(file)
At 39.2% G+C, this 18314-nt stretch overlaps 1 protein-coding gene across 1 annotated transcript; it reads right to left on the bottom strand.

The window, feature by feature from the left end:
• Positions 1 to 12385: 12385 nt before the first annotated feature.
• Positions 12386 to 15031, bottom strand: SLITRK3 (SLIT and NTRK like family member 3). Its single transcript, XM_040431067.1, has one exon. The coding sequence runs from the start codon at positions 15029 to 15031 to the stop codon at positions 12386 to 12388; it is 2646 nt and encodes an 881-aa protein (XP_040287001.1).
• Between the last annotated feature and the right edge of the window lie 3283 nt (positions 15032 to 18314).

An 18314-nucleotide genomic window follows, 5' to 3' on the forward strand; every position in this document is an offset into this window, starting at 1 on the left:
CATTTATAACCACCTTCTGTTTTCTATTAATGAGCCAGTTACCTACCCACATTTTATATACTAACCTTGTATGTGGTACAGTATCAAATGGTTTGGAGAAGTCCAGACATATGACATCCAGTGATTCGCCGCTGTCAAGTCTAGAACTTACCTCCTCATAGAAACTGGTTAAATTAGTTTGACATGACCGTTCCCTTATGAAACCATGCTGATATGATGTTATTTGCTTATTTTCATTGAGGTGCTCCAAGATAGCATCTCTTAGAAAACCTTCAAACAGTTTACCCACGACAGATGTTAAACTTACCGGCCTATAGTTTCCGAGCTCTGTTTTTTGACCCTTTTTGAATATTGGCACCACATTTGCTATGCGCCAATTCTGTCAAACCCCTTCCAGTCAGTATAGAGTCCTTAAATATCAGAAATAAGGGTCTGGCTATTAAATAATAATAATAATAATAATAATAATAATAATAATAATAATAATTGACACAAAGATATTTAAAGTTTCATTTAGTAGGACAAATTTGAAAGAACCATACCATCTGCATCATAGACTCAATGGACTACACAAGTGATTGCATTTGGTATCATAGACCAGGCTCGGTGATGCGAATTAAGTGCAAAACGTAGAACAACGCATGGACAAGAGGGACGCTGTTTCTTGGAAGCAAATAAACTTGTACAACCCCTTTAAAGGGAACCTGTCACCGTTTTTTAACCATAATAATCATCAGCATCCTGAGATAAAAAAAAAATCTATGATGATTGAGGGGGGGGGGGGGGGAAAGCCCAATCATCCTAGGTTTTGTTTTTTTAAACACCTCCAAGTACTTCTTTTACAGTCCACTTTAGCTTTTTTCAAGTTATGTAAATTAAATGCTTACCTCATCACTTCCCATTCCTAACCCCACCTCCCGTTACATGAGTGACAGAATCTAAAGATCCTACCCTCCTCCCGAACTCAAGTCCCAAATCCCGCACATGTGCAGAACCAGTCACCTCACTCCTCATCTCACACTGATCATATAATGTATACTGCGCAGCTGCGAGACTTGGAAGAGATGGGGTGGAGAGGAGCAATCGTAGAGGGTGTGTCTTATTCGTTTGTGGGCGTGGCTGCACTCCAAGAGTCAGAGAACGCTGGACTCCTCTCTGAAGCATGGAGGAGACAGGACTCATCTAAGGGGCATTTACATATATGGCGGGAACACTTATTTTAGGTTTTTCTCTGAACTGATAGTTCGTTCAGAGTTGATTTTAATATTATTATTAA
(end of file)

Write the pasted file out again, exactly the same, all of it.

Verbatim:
At 39.2% G+C, this 18314-nt stretch overlaps 1 protein-coding gene across 1 annotated transcript; it reads right to left on the bottom strand.

The window, feature by feature from the left end:
• Positions 1 to 12385: 12385 nt before the first annotated feature.
• Positions 12386 to 15031, bottom strand: SLITRK3 (SLIT and NTRK like family member 3). Its single transcript, XM_040431067.1, has one exon. The coding sequence runs from the start codon at positions 15029 to 15031 to the stop codon at positions 12386 to 12388; it is 2646 nt and encodes an 881-aa protein (XP_040287001.1).
• Between the last annotated feature and the right edge of the window lie 3283 nt (positions 15032 to 18314).

An 18314-nucleotide genomic window follows, 5' to 3' on the forward strand; every position in this document is an offset into this window, starting at 1 on the left:
CATTTATAACCACCTTCTGTTTTCTATTAATGAGCCAGTTACCTACCCACATTTTATATACTAACCTTGTATGTGGTACAGTATCAAATGGTTTGGAGAAGTCCAGACATATGACATCCAGTGATTCGCCGCTGTCAAGTCTAGAACTTACCTCCTCATAGAAACTGGTTAAATTAGTTTGACATGACCGTTCCCTTATGAAACCATGCTGATATGATGTTATTTGCTTATTTTCATTGAGGTGCTCCAAGATAGCATCTCTTAGAAAACCTTCAAACAGTTTACCCACGACAGATGTTAAACTTACCGGCCTATAGTTTCCGAGCTCTGTTTTTTGACCCTTTTTGAATATTGGCACCACATTTGCTATGCGCCAATTCTGTCAAACCCCTTCCAGTCAGTATAGAGTCCTTAAATATCAGAAATAAGGGTCTGGCTATTAAATAATAATAATAATAATAATAATAATAATAATAATAATAATAATTGACACAAAGATATTTAAAGTTTCATTTAGTAGGACAAATTTGAAAGAACCATACCATCTGCATCATAGACTCAATGGACTACACAAGTGATTGCATTTGGTATCATAGACCAGGCTCGGTGATGCGAATTAAGTGCAAAACGTAGAACAACGCATGGACAAGAGGGACGCTGTTTCTTGGAAGCAAATAAACTTGTACAACCCCTTTAAAGGGAACCTGTCACCGTTTTTTAACCATAATAATCATCAGCATCCTGAGATAAAAAAAAAATCTATGATGATTGAGGGGGGGGGGGGGGGAAAGCCCAATCATCCTAGGTTTTGTTTTTTTAAACACCTCCAAGTACTTCTTTTACAGTCCACTTTAGCTTTTTTCAAGTTATGTAAATTAAATGCTTACCTCATCACTTCCCATTCCTAACCCCACCTCCCGTTACATGAGTGACAGAATCTAAAGATCCTACCCTCCTCCCGAACTCAAGTCCCAAATCCCGCACATGTGCAGAACCAGTCACCTCACTCCTCATCTCACACTGATCATATAATGTATACTGCGCAGCTGCGAGACTTGGAAGAGATGGGGTGGAGAGGAGCAATCGTAGAGGGTGTGTCTTATTCGTTTGTGGGCGTGGCTGCACTCCAAGAGTCAGAGAACGCTGGACTCCTCTCTGAAGCATGGAGGAGACAGGACTCATCTAAGGGGCATTTACATATATGGCGGGAACACTTATTTTAGGTTTTTCTCTGAACTGATAGTTCGTTCAGAGTTGATTTTAATATTATTATTAA